KARVELAS: Well, Tim Wilson, on that issue in her statement just released, as I say, within the last hour, she says "a current senior staffer to the Prime Minister and my former chief of staff refused to provide me with the access to the CCTV footage from that evening", and, this is the key bit for me too, "continually made me feel as if my ongoing employment would be jeopardized if I proceeded any further with the matter". That's disturbing, isn't it?
WILSON: It is disturbing. The reality is, if somebody has been a victim of such a heinous crime, what they should receive is support. Now, I am not in any way contesting what is said, obviously not party to any aspect of it. But if people feel in that situation or if they fallen into that situation and that they should be receiving every bit of support that they need, again, ultimately, it's up to Brittany to decide how she wishes to pursue it. But the - I would have thought the best way is to pursue it through a formal police investigation so that people are held to account and so that access to footage, access to documentation, access to phone records and whatever is necessary to establish.
KARVELAS: I think that’s right but she said that this staffer, this this person made her feel like she shouldn't pursue it. I mean -
WILSON: And that's wrong. If she felt that way, that is wrong.
KARVELAS: It should ring alarm bells though, shouldn’t it? This should be ringing so many alarm bells that that she felt lent on like this.
WILSON: Well, absolutely. If this is in this situation, no one should feel that they put in that set of circumstances where they don't feel like they should be able to take forward. Nobody's career should be jeopardized. And if people feel that way, it should ring alarm bells. Now, this is precisely what the Prime Minister in the process, the Prime Minister's established is seeking to look into, because if that situation presents itself, it is completely unacceptable and it should ring alarm bells. It should be fixed and it should never have occurred in the first place.
ALY: Can I just make a quick point here. We can have the processes in place and we can have the policies in place. But until we change the culture, until we change the culture, that they are useless. Because if Ms Higgins feels, as she says, that she was compelled to not go to the police because it would have meant losing her career, losing her job, that that's what needs to change. That culture needs to change. And, you know, that's a that's a big task. That's a big task for a place like this. Walk around here and have a look here at the culture here. If you feel that it's in the air, we've got a big challenge ahead of us. And I know I'm with Tim on this. I know that that this has touched every member of the House, regardless of political party. And I think we need to put our hands together, work collaboratively in moving forward and ensuring this never happens again.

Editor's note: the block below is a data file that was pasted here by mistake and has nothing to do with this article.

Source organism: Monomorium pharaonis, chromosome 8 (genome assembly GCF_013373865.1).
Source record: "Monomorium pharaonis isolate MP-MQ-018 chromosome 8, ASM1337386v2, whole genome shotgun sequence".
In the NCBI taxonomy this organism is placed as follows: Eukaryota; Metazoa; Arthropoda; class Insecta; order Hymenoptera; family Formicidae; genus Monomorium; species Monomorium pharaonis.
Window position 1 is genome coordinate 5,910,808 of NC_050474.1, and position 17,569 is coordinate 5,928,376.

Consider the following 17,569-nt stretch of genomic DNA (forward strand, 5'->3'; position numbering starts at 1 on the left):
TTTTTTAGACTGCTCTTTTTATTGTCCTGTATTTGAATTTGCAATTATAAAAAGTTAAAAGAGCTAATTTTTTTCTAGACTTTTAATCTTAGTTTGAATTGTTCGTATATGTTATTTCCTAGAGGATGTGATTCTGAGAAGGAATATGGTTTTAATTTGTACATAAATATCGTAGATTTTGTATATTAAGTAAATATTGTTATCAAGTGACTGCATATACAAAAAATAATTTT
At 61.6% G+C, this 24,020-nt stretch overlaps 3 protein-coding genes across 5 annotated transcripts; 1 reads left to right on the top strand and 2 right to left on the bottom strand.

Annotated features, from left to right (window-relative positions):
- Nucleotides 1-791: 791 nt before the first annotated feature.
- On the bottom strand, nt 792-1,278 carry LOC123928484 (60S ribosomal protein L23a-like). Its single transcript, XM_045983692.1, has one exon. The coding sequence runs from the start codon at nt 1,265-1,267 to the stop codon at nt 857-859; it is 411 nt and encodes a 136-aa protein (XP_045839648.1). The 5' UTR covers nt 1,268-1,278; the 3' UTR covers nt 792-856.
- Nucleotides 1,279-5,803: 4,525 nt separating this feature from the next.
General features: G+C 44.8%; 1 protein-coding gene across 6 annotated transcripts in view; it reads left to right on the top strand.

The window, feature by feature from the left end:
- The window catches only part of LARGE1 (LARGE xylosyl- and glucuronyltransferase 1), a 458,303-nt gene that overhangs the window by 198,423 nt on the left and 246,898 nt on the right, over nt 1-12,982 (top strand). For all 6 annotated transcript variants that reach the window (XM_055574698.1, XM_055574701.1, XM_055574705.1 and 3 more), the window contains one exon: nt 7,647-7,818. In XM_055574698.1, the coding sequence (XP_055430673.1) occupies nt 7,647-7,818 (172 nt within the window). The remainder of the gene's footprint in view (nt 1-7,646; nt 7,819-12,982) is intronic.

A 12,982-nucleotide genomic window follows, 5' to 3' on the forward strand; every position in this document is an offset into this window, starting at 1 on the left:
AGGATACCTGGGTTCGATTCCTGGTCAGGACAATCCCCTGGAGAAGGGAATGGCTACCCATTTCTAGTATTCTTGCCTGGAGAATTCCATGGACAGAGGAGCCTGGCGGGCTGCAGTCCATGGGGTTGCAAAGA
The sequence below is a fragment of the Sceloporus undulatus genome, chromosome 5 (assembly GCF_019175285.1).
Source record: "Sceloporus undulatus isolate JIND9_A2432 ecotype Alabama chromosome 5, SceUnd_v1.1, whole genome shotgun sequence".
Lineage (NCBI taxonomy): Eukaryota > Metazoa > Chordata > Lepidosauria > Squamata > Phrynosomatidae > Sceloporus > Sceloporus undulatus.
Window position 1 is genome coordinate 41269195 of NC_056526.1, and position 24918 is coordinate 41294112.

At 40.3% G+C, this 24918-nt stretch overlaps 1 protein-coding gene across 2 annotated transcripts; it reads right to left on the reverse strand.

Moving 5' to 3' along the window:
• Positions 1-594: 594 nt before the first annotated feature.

WILSON: I couldn't agree more.
KARVELAS: Yeah, I mean that I'm sorry to keep talking about this story, but I find it just so upsetting that some young woman who is looking forward to a political career working in one of the biggest, most successful political parties in the country would now feel like that is over after this this heinous alleged violation. And Tim, are you concerned that this sends a chilling message to other women about their participation in politics?
WILSON: I'm absolutely disturbed by the message it sends out to other women or anybody else who wants to participate in public life. The purpose of public life in this country should be to advance the interests of the nation. People have obviously diversity of views about how to do that. But people should want to come because they feel it's a safe, supportive work environment as part of doing service and delivering service to their country. And if we're deterred from the best and brightest, those who have things to contribute because of such horrific crimes, then that is a disservice not just to the individual, but to our country. And that’s why Anne is right, we need to work together to address the fundamental problems and challenges, the culture that exists that allowed this situation to occur. And we should work together to make sure that it never, ever happens again.
KARVELAS: I've got to just call it. I was, as you both know, Canberra for eight years. I found it a really, really hypermasculine environment that was difficult to navigate. And I found all women find different ways to navigate it. It's not an easy place to navigate that space. Anne, is that still what it's like? Is it still a hyper masculine environment?